The INTERNATIONAL STANDARD BOOK NUMBER (ISBN) is a unique numeric commercial book identifier. An ISBN is assigned to each edition and variation (except reprintings) of a book. For example, an e-book , a paperback and a hardcover edition of the same book would each have a different ISBN. The ISBN is 13 digits long if assigned on or after 1 January 2007, and 10 digits long if assigned before 2007. The method of assigning an ISBN is nation-based and varies from country to country, often depending on how large the publishing industry is within a country. The initial ISBN configuration of recognition was generated in 1967 based upon the 9-digit STANDARD BOOK NUMBERING (SBN) created in 1966. The 10-digit ISBN format was developed by the International Organization for Standardization (ISO) and was published in 1970 as international standard ISO 2108 (the SBN code can be converted to a ten digit ISBN by prefixing it with a zero)
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Special
SPECIAL or SPECIALS may refer to: CONTENTS * 1 Music * 2 Film and television * 3 Other uses * 4 See also MUSIC * Special (album) , a 1992 album by Vesta Williams * "Special" (Garbage song) , 1998 * "Special" (Mew song) , 2005 * "Special" (Stephen Lynch song) , 2000 * The Specials
The Specials
, a British band * "Special", a song by Violent Femmes on The Blind Leading the Naked * "Special", a song on
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Philostratus
PHILOSTRATUS or LUCIUS FLAVIUS PHILOSTRATUS (/fɪˈlɒstrətəs/ ; Greek : Φλάβιος Φιλόστρατος; c. 170/172 – 247/250), called "the Athenian", was a Greek sophist of the Roman imperial period . His father was a minor sophist of the same name. He was born probably around 172, and is said by the Suda
Suda
to have been living in the reign of emperor Philip the Arab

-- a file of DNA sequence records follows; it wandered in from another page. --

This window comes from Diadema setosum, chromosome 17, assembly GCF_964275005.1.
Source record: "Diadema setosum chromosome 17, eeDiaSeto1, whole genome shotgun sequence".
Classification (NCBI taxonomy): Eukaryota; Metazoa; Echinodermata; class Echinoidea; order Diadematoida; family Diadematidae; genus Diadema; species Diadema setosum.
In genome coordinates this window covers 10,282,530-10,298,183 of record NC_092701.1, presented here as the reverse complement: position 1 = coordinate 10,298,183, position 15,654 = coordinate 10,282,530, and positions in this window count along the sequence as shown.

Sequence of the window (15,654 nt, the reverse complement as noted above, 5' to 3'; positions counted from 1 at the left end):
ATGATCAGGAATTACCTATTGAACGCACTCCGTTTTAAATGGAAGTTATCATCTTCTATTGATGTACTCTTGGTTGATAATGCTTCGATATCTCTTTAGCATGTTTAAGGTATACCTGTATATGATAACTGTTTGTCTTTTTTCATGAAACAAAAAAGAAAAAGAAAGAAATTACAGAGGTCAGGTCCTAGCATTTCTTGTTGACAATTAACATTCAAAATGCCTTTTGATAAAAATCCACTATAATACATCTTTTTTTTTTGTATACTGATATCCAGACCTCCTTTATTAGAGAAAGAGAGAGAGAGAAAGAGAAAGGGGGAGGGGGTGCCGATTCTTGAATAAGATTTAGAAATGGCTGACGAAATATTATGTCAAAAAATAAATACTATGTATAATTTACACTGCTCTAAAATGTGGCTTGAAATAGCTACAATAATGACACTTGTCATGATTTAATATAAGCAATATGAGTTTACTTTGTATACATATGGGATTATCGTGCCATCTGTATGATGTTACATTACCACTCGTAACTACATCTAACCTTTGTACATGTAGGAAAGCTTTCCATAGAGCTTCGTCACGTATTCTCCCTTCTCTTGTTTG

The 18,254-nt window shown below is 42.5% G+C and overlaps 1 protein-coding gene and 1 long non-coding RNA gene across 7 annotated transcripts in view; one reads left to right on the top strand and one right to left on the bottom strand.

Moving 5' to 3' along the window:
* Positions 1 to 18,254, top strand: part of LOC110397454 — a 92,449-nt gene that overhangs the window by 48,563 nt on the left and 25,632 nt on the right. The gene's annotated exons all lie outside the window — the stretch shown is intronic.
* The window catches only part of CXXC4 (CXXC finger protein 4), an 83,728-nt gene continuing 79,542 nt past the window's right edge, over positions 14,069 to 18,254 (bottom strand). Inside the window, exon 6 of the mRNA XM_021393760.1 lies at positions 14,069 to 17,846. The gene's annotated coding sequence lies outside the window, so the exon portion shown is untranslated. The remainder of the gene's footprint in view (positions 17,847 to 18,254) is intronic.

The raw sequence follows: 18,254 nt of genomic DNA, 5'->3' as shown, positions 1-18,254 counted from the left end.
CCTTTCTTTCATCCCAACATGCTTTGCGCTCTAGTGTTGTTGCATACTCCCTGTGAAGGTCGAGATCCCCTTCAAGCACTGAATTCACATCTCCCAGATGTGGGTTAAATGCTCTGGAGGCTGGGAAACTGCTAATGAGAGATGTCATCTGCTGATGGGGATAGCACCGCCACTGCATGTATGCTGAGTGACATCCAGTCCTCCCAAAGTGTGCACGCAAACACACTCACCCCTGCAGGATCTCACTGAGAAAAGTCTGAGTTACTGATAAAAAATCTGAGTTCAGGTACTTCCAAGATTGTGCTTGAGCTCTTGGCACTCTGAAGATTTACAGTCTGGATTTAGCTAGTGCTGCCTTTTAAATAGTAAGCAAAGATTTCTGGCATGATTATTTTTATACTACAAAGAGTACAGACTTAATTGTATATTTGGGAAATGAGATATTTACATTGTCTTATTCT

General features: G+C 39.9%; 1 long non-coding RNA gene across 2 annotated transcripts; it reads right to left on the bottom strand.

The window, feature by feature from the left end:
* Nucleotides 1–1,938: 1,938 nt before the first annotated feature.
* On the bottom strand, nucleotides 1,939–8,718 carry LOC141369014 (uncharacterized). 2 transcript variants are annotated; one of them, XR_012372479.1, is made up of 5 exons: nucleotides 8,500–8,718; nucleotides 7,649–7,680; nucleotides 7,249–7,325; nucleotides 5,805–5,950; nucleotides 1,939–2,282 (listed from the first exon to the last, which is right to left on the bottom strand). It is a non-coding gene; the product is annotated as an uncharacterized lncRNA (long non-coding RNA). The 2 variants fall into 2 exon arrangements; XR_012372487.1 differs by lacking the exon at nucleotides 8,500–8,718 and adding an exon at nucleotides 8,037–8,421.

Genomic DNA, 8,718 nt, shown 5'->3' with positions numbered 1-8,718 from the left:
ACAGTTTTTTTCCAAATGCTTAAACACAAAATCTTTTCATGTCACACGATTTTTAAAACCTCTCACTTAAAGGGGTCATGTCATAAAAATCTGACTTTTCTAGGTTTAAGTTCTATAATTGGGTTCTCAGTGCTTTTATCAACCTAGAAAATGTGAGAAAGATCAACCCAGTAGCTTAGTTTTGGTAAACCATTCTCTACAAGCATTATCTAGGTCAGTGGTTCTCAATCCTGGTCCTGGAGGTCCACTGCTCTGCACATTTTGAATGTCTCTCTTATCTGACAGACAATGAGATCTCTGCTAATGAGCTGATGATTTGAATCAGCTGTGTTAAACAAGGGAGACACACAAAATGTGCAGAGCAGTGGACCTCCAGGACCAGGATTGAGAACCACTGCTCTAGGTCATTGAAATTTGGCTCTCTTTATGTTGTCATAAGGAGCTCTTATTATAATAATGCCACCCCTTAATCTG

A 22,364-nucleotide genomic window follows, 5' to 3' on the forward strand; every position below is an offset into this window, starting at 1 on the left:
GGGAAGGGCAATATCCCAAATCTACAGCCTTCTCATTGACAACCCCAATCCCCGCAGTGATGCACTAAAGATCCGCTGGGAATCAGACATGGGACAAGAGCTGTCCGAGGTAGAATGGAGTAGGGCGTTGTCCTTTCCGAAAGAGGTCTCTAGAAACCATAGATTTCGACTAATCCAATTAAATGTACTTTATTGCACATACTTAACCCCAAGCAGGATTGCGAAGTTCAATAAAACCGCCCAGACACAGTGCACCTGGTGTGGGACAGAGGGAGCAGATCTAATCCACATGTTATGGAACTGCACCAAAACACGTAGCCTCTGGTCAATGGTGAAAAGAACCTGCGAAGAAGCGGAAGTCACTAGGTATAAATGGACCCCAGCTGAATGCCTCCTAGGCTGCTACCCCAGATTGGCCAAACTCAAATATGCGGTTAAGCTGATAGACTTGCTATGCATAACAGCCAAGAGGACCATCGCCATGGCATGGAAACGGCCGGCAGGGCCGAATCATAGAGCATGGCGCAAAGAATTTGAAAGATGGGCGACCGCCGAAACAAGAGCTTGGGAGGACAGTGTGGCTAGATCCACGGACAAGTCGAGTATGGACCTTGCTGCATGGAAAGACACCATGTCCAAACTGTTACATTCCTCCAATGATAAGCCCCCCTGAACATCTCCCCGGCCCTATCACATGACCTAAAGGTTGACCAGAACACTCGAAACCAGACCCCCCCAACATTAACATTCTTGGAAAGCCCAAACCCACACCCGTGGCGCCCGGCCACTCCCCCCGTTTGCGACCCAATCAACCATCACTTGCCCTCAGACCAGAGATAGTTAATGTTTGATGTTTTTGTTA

Philip the Arab
(244–249). His death possibly occurred in Tyre c. 250 AD. CONTENTS * 1 Name and identity * 2 Works attributed to Philostratus * 3 Notes * 4 References * 5 Further reading * 6 External links NAME AND IDENTITYSome ambiguity surrounds his name. The praenom Flavius is given in The Lives of the Sophists and Tzetzes
Tzetzes

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Libanius
LIBANIUS (Greek : Λιβάνιος, Libanios; c. 314 – 392 or 393) was a Greek teacher of rhetoric of the Sophist school. During the rise of Christian hegemony in the later Roman Empire
Roman Empire
, he remained unconverted and in religious matters was a pagan Hellene . CONTENTS * 1 Life * 2 Works * 3 English editions * 4 References * 5 External links LIFE Libanius
Libanius
was born into a once-influential, deeply cultured family of Antioch
Antioch
that had recently come into diminished circumstances. At fourteen years old he began his study of rhetoric , for which he withdrew from public life and devoted himself to philosophy. Unfamiliar with Latin literature , he deplored its influence. Libanius
Libanius
used his arts of rhetoric to advance various private and political causes
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Apollonius Of Rhodes
APOLLONIUS OF RHODES ( Ancient Greek
Ancient Greek
: Ἀπολλώνιος Ῥόδιος Apollṓnios Rhódios; Latin : Apollonius Rhodius; fl. first half of 3rd century BCE), was an ancient Greek author , best known for the Argonautica
Argonautica
, an epic poem about Jason
Jason
and the Argonauts and their quest for the Golden Fleece . The poem is one of the few extant examples of the epic genre and it was both innovative and influential, providing Ptolemaic Egypt
Ptolemaic Egypt
with a "cultural mnemonic" or national "archive of images", and offering the Latin poets Virgil
Virgil
and Gaius Valerius Flaccus
Gaius Valerius Flaccus
a model for their own epics
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Wikisource
WIKISOURCE is an online digital library of free content textual sources on a wiki , operated by the Wikimedia Foundation . Wikisource is the name of the project as a whole and the name for each instance of that project (each instance usually representing a different language); multiple Wikisources make up the overall project of Wikisource. The project's aims are to host all forms of free text, in many languages, and translations. Originally conceived as an archive to store useful or important historical texts (its first text was the Déclaration universelle des Droits de l\'Homme ), it has expanded to become a general-content library. The project officially began in November 24, 2003 under the name PROJECT SOURCEBERG, a play on the famous Project Gutenberg
Project Gutenberg
. The name Wikisource
Wikisource
was adopted later that year and it received its own domain name seven months later